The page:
Artisan Marketing Communications offers clients PR and marketing communications advice, practical support and implementation.

Monday, July 03, 2006

Dumber and Dumber – The demise of intelligent news media

Is it me? Am I getting more intelligent or is the news media dumbing down markedly?

Well I think the first accusation would not get as many supporters as I would like outside my immediate family and a few friends. So the second assertion must have more weight.

I am not focussing my wrath, such as it is to be feared, on popular culture: Big Brother, X Factor and the very pinnacle of subjects for dumbing down column inches - the inimitable (thank goodness) Victoria Beckham. I am not interested in the Daily Mail’s constant assertion that our civilisation is coming to an end and standards have slipped. I am not sentimental enough to believe that fear inducing propaganda.

My focus is on newspaper titles rather than our fascination with z-listed personalities. Over the last 20, 25, years newspapers have battled to keep an increasingly disinterested and harder to engage readership. The newspaper fraternity in my area has suffered a loss of readership of about 40% over that time period. A loss that it cannot afford to suffer.

The answer for some newspaper titles has been to water down the standard of writing if not always the subject area.

One example that demonstrates my point is the episode of the Daily Mirror and those Iraqi prisoner abuse images that never were. The campaign against the war, whatever the rights and wrong, was not always primarily argued from an intellectual or moral standpoint. It was opposed by a personalised attack on Tony Blair and sensationalist pictures that were never verified as being genuine.

This approach would have been unthinkable 25 years ago when political thinkers such as Tony Benn and Michael Foot were regular contributors. The readership and emphasis of the paper’s stance was always loyally left wing, but it gave its readers credit for wanting and indeed supplying intelligent debate.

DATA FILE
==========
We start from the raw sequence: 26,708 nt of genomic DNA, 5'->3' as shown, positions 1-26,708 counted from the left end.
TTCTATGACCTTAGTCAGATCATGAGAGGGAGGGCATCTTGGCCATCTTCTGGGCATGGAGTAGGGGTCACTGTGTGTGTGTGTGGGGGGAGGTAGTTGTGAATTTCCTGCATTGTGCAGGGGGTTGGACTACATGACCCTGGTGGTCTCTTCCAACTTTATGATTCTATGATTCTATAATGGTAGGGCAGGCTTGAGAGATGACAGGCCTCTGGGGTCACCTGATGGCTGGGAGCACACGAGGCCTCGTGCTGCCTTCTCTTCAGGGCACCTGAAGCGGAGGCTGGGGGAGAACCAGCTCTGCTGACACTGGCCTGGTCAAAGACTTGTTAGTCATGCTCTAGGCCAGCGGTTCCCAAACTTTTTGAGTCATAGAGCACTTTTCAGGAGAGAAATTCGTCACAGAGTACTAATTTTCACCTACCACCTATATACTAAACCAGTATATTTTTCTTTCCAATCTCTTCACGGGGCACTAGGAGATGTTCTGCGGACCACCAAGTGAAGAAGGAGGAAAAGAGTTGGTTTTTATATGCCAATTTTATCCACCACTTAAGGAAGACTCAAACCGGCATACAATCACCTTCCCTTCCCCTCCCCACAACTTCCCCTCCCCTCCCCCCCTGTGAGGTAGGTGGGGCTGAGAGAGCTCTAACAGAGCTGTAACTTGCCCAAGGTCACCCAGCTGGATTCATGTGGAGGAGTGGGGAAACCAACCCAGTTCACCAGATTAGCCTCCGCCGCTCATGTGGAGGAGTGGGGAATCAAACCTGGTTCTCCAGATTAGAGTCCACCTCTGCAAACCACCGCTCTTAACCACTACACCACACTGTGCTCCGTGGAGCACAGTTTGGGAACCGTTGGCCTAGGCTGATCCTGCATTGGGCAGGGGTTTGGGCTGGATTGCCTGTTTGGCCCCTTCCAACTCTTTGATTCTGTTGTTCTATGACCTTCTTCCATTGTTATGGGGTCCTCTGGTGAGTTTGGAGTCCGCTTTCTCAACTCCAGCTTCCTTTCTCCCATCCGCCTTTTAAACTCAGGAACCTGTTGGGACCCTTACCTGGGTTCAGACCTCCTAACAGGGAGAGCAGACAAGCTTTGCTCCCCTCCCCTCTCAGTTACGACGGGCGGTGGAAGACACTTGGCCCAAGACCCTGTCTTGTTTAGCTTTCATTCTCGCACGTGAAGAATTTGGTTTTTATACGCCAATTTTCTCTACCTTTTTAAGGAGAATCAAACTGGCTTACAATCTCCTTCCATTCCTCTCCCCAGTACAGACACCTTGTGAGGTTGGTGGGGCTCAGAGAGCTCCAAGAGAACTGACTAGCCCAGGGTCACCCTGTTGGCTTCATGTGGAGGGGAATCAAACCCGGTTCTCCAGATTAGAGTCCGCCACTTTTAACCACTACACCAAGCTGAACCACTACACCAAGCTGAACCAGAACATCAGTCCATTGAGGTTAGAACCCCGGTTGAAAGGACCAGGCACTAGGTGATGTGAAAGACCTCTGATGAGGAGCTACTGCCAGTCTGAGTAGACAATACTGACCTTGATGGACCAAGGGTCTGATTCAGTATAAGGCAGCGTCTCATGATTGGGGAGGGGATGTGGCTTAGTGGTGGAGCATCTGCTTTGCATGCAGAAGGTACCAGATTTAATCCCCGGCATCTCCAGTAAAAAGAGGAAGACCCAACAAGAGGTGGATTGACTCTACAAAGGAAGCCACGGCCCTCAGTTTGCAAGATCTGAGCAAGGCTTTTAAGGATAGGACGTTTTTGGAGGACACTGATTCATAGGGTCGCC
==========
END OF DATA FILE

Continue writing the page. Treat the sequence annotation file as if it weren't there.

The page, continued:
How much of this situation is owing to changes in our culture? Are papers, like marketers, simply supplying what buyers want? How much is it that newspapers and the general media have changed culture and so altered want we desire? And I have not forgotten the advent of new technologies. 25 years ago no paper had to compete with so many information sources: Internet, interactive television, text, e-mail, podcast, Internet TV etc.

Perhaps popular culture permeates our minds far more easily than it once did because it is easier to transmit. Certainly, when we are all pressed for time and can pick up information so quickly we do not have time to do anything but get the gist of the information unless it is of real importance to us.

I must point out that there are exceptions, so I am describing a trend not a wholesale shift.

It has all been a gradual process and the dumbing down slide has gone past us almost unnoticed.

Perhaps I am being sentimental after all. But it is one reason that I am selective in my paper buying and maybe collectively why the efforts to win us over by dumbing down are backfiring.

Rob Baker works for Artisan Marketing Communications. He is very liberal in outlook and welcomes paying clients from all sectors. Rob welcomes intelligent and occasional dumbed down comments.

This piece will feature in PR Business in July


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